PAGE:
From the ground up
From ’80s hobby farm to 2023 Halliday Wine Companion Winery of the Year, Pooley Wines has risen to remarkable heights.
Winemaker Anna Pooley was eight years old when she worked her first vintage. It was the late 1980s, and her grandparents had moved from Hobart to Campania, over the road from her childhood home.
Anna’s dad John planted seven rows of pinot noir and 10 rows of riesling at her grandparents’ Coal River Valley property. It was the second vineyard in the area following Domaine A, which set up shop in the ‘70s. “It was a handful of vines to keep [my grandparents] busy and healthy,” Anna says. It worked, too. Her late grandmother, Margaret, stayed on the property until she was 94.
As the family business grew, Anna moved to Adelaide to study agricultural science at Roseworthy, before stints at Wolf Blass and Penfolds.
By the time she returned in 2013 with winemaker husband Justin Bubb, Pooley Wines had a second Coal River Valley vineyard and was thinking about in-house production. “We bought a big shed in Cambridge that we retrofitted into a winery; 2013 was our first harvest from grape to bottle,” Anna says.
That second vineyard, in Richmond, is a little bit warmer than the original site. Pinot noir, shiraz, chardonnay and riesling are grown across both, but they create different single-vineyard wines. Taking on both sites, the pair set out to double output and embrace organic production. “It’s a commitment to looking after what we have,” Anna says.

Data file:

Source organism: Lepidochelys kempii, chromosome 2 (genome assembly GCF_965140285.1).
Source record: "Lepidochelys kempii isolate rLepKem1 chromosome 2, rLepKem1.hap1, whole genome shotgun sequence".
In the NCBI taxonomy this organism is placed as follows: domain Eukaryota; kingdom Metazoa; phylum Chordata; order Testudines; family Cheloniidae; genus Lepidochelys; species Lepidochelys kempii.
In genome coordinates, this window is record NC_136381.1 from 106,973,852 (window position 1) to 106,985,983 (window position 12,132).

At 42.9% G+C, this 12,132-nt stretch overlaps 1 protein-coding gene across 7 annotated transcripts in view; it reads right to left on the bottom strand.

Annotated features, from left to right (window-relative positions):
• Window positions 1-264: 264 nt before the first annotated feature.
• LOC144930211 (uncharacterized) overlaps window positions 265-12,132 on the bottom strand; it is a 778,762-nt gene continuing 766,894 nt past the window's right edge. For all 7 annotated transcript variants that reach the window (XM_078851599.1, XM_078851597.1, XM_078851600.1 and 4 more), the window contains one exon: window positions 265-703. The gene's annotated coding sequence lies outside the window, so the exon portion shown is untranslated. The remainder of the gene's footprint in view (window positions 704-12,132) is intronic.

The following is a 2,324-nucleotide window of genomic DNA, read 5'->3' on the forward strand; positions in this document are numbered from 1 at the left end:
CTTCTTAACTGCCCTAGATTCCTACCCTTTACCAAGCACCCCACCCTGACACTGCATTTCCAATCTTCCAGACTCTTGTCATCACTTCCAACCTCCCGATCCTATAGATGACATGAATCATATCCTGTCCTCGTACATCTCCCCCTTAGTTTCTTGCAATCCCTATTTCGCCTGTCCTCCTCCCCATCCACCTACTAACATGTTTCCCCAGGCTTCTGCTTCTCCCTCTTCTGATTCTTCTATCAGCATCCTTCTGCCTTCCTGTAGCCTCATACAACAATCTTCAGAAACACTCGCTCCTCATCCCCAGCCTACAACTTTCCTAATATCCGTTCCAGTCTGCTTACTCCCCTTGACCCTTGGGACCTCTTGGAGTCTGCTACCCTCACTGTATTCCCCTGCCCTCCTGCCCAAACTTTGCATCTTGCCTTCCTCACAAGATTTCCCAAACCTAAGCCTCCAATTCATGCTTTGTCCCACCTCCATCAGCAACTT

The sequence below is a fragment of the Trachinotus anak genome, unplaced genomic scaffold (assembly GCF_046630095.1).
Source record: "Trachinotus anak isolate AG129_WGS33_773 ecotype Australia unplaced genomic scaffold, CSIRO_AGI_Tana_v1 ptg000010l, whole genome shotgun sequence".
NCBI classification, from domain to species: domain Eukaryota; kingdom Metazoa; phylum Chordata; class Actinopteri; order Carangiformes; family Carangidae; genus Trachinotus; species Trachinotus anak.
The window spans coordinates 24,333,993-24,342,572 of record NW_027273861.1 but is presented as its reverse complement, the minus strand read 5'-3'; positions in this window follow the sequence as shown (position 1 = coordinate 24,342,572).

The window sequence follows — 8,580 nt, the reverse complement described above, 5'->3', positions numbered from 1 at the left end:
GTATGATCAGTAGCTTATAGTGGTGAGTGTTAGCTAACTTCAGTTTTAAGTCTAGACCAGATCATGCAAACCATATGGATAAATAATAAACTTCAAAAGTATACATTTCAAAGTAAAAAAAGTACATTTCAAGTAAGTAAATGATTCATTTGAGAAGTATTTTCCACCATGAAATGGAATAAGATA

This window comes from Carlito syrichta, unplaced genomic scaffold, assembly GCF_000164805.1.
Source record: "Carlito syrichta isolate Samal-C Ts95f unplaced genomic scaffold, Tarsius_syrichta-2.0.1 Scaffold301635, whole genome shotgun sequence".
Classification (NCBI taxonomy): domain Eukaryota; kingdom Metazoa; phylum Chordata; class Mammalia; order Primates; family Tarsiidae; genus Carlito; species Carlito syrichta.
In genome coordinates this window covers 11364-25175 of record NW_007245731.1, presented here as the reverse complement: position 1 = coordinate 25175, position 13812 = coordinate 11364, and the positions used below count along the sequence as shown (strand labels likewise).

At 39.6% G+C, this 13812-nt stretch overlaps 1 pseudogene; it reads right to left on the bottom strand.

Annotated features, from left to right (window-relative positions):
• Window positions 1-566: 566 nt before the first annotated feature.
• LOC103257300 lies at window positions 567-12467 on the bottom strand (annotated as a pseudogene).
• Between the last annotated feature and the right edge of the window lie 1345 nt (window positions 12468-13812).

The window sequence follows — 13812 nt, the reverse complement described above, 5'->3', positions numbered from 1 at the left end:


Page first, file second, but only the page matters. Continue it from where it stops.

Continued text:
The past year has seen momentous change. The winery took out one of the biggest gongs in the business as Halliday Wine Companion’s 2023 Winery of the Year, stepping up from Riesling of the Year in 2022.
It also saw the inaugural release of Bubb + Pooley, Anna and Justin’s second label. “We make wine for Pooley, and a number of other vineyards around the state. We thought, why not buy some of that fruit and make some wines just for us?” she says.
Using traditional concrete wine fermentation tanks, they made a limited release of riesling, chardonnay and pinot noir. “Concrete is used a lot in Italy, and we really loved the textural influence, without that extra flavour you’d get from oak,” Anna says.
The first release turned out so well, they’ve bought a third Coal River Valley site that’ll be run with the same ‘hands-off’ winemaking approach that’s brought so much success in just 10 short years. “There are so many microclimates within the valley, and it works for the varieties we’re really interested in,” Anna says.
Keep an eye out for the first cabernet release from Bubb + Pooley in 2023.